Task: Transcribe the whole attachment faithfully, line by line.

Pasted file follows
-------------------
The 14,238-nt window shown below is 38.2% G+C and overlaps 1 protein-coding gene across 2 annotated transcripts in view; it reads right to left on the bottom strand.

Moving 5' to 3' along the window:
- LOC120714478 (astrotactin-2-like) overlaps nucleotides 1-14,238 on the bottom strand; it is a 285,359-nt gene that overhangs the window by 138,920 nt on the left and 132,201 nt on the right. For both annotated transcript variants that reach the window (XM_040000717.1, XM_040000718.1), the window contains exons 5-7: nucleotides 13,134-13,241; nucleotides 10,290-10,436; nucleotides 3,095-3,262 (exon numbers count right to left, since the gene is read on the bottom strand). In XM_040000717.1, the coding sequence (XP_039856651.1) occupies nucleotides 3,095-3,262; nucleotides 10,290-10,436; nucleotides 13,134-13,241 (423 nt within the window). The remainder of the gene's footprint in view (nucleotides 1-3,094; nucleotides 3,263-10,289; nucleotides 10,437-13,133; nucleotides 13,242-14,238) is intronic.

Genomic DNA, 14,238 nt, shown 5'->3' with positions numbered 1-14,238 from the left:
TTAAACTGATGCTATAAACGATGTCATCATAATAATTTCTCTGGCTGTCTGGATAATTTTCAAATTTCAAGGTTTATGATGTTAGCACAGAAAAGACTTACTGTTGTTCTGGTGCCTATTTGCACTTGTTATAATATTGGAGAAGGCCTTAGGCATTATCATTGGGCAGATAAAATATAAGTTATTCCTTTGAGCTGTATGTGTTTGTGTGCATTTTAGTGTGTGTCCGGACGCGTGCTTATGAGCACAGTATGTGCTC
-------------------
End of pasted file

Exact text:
The 14,238-nt window shown below is 38.2% G+C and overlaps 1 protein-coding gene across 2 annotated transcripts in view; it reads right to left on the bottom strand.

Moving 5' to 3' along the window:
- LOC120714478 (astrotactin-2-like) overlaps nucleotides 1-14,238 on the bottom strand; it is a 285,359-nt gene that overhangs the window by 138,920 nt on the left and 132,201 nt on the right. For both annotated transcript variants that reach the window (XM_040000717.1, XM_040000718.1), the window contains exons 5-7: nucleotides 13,134-13,241; nucleotides 10,290-10,436; nucleotides 3,095-3,262 (exon numbers count right to left, since the gene is read on the bottom strand). In XM_040000717.1, the coding sequence (XP_039856651.1) occupies nucleotides 3,095-3,262; nucleotides 10,290-10,436; nucleotides 13,134-13,241 (423 nt within the window). The remainder of the gene's footprint in view (nucleotides 1-3,094; nucleotides 3,263-10,289; nucleotides 10,437-13,133; nucleotides 13,242-14,238) is intronic.

Genomic DNA, 14,238 nt, shown 5'->3' with positions numbered 1-14,238 from the left:
TTAAACTGATGCTATAAACGATGTCATCATAATAATTTCTCTGGCTGTCTGGATAATTTTCAAATTTCAAGGTTTATGATGTTAGCACAGAAAAGACTTACTGTTGTTCTGGTGCCTATTTGCACTTGTTATAATATTGGAGAAGGCCTTAGGCATTATCATTGGGCAGATAAAATATAAGTTATTCCTTTGAGCTGTATGTGTTTGTGTGCATTTTAGTGTGTGTCCGGACGCGTGCTTATGAGCACAGTATGTGCTC